FIG. 3 shows the experimental results for the optical axis deflection characteristic of optical fibers to be connected when the radius of curvature R of the spherical lens is changed. The X axis represents the radius of curvature of a spherical lens R (mm), while the Y axis represents a connecting loss L (dB). For the experiment, a spherical lens comprising glass having a refraction coefficient N of 1.75 is used and the axial deflection (indicated by Y in FIG. 1) is selected to be Y=4μm and Y=2.5μm. In addition, as the optical fiber, having a single mode optical fiber, having a core diameter a=4μm, a refraction coefficient Δ=0.3% and a normalized frequency V=2.37, is used.

In FIG. 3, the dotted line corresponds to the characteristic when Y=5 μm, while the solid line corresponds to the characteristic when Y=2.5 μm.

FIG. 4 and FIG. 5 respectively show the experimental results for the angular deflection characteristics (indicated by T in FIG. 1) of the optical fibers to be connected when the radius R of curvature of the spherical lens is changed. For the experiments, the spherical lens consists of glass having a refraction coefficient N of 1.75 and the angular deflection T is set to 1 (FIG. 4) and 0.25 (FIG. 5).

In FIG. 4, a single mode optical fiber is used as in the case of FIG. 3.

In FIG. 5, the dotted line corresponds to a single mode optical fiber having the following characteristics: a core diameter a of 3μ; a difference of refraction coefficient Δ of 0.63%; and a standardized frequency V of 2.23. On the other hand, the solid line corresponds to the following characteristics: a core diameter a of 4.3μ; a difference of refraction coefficient of 0.29%; and a standardized frequency V of 2.23.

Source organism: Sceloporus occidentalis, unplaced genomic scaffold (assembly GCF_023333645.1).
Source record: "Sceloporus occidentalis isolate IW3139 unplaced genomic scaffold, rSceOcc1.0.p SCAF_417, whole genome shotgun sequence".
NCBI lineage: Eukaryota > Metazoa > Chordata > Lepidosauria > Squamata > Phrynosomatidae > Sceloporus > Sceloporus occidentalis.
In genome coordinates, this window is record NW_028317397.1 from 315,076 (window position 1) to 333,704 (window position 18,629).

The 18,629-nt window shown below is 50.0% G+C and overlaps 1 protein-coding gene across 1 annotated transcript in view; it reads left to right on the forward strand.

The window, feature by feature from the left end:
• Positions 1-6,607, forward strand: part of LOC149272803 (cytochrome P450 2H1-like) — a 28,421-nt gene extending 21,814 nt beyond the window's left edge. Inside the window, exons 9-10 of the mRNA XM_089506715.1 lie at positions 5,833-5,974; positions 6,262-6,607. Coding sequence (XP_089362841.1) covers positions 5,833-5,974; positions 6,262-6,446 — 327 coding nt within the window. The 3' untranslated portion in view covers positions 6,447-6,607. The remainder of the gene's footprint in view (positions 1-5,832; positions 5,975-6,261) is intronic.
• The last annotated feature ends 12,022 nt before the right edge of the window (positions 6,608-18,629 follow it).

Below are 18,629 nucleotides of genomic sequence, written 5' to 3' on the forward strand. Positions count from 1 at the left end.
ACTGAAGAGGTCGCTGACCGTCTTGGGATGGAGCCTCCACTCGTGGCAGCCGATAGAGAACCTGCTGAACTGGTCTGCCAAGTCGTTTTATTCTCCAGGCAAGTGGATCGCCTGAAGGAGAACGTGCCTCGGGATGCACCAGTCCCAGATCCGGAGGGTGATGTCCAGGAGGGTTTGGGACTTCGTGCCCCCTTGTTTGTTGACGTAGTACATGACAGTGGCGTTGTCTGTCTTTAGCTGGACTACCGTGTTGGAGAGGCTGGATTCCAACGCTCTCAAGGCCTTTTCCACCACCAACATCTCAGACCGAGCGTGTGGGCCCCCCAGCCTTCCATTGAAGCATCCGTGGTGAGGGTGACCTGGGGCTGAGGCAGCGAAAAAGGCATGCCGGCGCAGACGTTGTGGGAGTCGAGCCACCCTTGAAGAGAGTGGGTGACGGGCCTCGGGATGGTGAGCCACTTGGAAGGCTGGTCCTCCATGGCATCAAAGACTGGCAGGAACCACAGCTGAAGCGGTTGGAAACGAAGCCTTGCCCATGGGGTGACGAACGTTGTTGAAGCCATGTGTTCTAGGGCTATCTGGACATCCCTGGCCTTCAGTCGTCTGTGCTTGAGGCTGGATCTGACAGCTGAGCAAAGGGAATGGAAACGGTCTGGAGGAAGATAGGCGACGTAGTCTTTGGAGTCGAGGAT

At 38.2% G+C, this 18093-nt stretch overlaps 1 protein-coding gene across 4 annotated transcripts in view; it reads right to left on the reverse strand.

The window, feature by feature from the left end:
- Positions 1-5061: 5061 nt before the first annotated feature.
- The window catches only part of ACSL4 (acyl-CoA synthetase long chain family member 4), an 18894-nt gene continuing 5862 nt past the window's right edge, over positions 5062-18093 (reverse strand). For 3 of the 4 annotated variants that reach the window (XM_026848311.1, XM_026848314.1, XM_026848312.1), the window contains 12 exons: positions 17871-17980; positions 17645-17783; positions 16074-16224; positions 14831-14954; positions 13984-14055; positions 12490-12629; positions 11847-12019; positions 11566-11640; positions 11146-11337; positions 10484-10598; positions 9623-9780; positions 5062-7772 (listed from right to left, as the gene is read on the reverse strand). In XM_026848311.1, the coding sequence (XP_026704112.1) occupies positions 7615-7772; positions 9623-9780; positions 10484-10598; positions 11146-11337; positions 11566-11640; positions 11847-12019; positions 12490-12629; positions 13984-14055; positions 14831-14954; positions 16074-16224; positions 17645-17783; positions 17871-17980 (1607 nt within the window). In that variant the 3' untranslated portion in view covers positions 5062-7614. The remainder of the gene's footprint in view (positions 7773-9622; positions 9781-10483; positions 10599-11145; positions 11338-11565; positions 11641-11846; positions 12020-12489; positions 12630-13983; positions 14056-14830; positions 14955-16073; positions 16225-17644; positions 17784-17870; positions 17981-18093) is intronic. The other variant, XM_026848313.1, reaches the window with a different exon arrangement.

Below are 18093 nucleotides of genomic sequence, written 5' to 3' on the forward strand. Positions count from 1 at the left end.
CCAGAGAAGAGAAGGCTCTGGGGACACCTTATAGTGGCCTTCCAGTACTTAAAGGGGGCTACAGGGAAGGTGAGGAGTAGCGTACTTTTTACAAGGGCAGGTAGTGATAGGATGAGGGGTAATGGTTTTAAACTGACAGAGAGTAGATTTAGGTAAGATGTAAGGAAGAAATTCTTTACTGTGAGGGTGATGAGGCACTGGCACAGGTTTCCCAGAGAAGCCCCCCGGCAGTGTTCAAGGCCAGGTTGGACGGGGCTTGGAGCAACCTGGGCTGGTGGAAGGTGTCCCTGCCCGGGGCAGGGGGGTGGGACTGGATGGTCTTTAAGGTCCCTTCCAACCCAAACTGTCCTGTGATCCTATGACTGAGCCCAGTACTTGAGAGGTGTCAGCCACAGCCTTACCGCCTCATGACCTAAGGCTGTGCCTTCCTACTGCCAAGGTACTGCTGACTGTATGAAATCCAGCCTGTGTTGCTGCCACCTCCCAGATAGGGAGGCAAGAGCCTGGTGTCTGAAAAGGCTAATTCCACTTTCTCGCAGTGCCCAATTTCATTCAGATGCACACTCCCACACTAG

The focal length of the spherical lens is determined from the above experimental results. From FIG. 3, R must be about 0.08 mm or more and from FIG. 4, R must be about 0.16 mm or less in order to keep the connecting loss at 2 dB (which does not have any influence on optical communication) or less. Since the focal length F of a lens is given by the relation, F=N R/2(N-1), the focal length is selected to be a value within the range from 0.09 to 0.27 mm.

From the above, the optimum focal length of a spherical lens is obtained. Here, when it is required to make the connecting loss smaller, the compensation described below is necessary.

Namely, in FIG. 6, it is assumed that the optical axis 5 of the optical fiber 1 is deflected by the distance Y to the optical axis 6 of the adapter 20 (FIG. 9). In addition, the end 11 of optical fiber 1 is polished so that it is inclined to the side of a spherical lens 4 to a degree so as to satisfy the following equation for the line 12 crossing orthogonally with the optical axis 6 of the adapter 20:

θ=Y/f (n0 -1)

Where,

f: Focal length of spherical lens 4

n0 : Refraction coefficient of core of optical fiber 1

On the other hand, the center of spherical lens 4 is located on the extended line of the optical axis 5 of the optical fiber 1 at a distance from the center of end surface 11 of the optical fiber 1 equal to the focal length f of the spherical lens 4.